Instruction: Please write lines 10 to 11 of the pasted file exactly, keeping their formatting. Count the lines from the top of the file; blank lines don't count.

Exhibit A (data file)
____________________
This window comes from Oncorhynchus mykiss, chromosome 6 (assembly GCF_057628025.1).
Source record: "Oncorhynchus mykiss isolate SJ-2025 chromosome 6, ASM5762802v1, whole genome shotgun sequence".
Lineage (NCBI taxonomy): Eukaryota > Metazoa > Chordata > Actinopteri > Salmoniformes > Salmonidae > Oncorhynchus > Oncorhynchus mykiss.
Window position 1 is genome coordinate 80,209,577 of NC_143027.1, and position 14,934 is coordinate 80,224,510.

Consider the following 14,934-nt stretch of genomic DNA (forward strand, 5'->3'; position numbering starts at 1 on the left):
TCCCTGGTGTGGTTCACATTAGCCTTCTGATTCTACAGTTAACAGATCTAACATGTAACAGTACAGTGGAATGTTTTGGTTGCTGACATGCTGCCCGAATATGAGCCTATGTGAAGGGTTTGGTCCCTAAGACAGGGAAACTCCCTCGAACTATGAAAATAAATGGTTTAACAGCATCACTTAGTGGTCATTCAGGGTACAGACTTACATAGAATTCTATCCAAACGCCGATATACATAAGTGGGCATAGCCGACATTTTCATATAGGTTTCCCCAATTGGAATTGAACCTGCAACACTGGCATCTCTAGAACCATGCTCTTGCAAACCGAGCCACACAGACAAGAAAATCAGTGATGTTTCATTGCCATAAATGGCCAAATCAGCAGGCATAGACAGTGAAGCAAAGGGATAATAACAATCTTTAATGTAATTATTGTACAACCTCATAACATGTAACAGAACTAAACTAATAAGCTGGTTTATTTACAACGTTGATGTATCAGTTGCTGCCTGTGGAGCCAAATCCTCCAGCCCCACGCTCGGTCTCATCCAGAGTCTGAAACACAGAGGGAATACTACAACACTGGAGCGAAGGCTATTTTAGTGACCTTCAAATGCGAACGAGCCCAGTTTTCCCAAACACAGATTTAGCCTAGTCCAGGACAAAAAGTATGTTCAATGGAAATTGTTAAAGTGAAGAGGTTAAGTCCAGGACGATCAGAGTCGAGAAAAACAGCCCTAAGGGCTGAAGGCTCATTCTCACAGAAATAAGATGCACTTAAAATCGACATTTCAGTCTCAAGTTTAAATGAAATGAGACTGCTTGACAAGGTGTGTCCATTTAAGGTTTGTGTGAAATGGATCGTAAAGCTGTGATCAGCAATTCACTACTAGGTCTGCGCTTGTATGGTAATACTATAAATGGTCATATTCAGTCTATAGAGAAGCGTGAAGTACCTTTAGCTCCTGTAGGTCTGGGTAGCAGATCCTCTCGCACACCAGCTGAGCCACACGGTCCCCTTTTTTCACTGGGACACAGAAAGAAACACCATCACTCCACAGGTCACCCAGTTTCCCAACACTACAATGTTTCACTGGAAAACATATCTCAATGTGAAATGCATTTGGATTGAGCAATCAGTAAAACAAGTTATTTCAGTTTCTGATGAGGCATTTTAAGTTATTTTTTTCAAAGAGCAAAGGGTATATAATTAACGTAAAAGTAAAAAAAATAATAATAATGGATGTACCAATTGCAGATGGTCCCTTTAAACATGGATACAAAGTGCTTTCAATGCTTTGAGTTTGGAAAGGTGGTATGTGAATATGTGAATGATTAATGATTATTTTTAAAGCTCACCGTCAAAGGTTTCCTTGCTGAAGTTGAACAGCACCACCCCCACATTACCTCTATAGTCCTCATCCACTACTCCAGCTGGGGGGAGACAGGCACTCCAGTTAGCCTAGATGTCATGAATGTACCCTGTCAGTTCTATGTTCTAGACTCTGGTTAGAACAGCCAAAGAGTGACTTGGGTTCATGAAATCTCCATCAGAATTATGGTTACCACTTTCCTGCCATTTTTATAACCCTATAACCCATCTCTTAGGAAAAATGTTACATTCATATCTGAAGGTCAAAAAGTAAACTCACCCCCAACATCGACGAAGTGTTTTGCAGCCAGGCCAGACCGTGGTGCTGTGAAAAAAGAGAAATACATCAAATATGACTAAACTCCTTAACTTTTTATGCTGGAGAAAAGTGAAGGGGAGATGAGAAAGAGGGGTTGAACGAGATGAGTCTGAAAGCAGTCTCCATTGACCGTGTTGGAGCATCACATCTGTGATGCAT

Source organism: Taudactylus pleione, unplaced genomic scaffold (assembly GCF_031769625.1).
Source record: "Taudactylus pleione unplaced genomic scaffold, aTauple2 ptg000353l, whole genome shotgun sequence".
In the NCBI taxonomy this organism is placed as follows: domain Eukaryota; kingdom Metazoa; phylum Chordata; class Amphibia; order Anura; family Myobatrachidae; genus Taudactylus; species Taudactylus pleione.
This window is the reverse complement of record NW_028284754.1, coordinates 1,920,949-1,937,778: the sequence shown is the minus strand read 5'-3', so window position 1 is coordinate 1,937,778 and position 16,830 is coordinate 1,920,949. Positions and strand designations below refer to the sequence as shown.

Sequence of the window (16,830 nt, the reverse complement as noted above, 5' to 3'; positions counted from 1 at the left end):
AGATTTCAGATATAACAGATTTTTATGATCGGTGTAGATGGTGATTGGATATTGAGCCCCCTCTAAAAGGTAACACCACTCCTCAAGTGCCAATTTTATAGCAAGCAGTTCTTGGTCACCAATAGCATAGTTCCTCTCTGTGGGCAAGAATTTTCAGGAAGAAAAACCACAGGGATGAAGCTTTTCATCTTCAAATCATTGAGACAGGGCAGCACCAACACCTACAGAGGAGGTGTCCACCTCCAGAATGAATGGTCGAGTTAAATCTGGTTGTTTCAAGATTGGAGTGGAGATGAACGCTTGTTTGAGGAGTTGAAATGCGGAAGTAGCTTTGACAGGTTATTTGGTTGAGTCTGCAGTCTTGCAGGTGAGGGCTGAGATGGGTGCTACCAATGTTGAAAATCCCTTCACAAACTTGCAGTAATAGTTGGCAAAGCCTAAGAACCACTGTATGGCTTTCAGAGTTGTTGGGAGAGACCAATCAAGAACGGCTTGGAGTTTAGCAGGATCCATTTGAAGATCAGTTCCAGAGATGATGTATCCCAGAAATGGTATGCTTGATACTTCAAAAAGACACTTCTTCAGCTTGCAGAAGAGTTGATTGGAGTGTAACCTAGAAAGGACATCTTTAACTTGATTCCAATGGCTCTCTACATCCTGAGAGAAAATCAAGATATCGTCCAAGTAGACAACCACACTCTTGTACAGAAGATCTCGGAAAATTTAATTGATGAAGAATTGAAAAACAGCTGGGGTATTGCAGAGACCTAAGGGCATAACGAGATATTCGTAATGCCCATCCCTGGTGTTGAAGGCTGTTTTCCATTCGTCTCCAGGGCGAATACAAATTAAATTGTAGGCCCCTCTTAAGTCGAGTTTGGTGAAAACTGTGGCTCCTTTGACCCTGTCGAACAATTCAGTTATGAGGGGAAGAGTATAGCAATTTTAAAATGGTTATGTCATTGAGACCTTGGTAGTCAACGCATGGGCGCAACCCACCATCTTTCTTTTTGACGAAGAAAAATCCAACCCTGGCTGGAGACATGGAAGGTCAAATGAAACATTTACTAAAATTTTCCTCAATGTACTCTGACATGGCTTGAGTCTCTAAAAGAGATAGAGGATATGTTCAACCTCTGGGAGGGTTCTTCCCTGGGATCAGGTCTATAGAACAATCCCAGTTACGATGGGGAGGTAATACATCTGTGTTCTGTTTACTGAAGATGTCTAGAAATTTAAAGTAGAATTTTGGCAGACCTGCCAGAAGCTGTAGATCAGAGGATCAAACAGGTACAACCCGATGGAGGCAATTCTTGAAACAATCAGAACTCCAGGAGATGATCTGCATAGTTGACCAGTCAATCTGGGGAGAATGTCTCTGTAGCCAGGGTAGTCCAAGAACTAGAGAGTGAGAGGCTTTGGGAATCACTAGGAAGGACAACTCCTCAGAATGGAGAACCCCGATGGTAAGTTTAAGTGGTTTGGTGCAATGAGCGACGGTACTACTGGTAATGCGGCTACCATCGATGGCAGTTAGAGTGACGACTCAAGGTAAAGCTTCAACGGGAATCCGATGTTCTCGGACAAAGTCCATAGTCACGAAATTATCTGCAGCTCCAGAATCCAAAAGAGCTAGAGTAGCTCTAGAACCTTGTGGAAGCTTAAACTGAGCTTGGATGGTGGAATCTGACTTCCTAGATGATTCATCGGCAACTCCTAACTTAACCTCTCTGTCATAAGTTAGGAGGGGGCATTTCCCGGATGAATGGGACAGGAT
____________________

This window is the reverse complement of record NW_028284754.1, coordinates 1,920,949-1,937,778: the sequence shown is the minus strand read 5'-3', so window position 1 is coordinate 1,937,778 and position 16,830 is coordinate 1,920,949. Positions and strand designations below refer to the sequence as shown.

Sequence of the window (16,830 nt, the reverse complement as noted above, 5' to 3'; positions counted from 1 at the left end):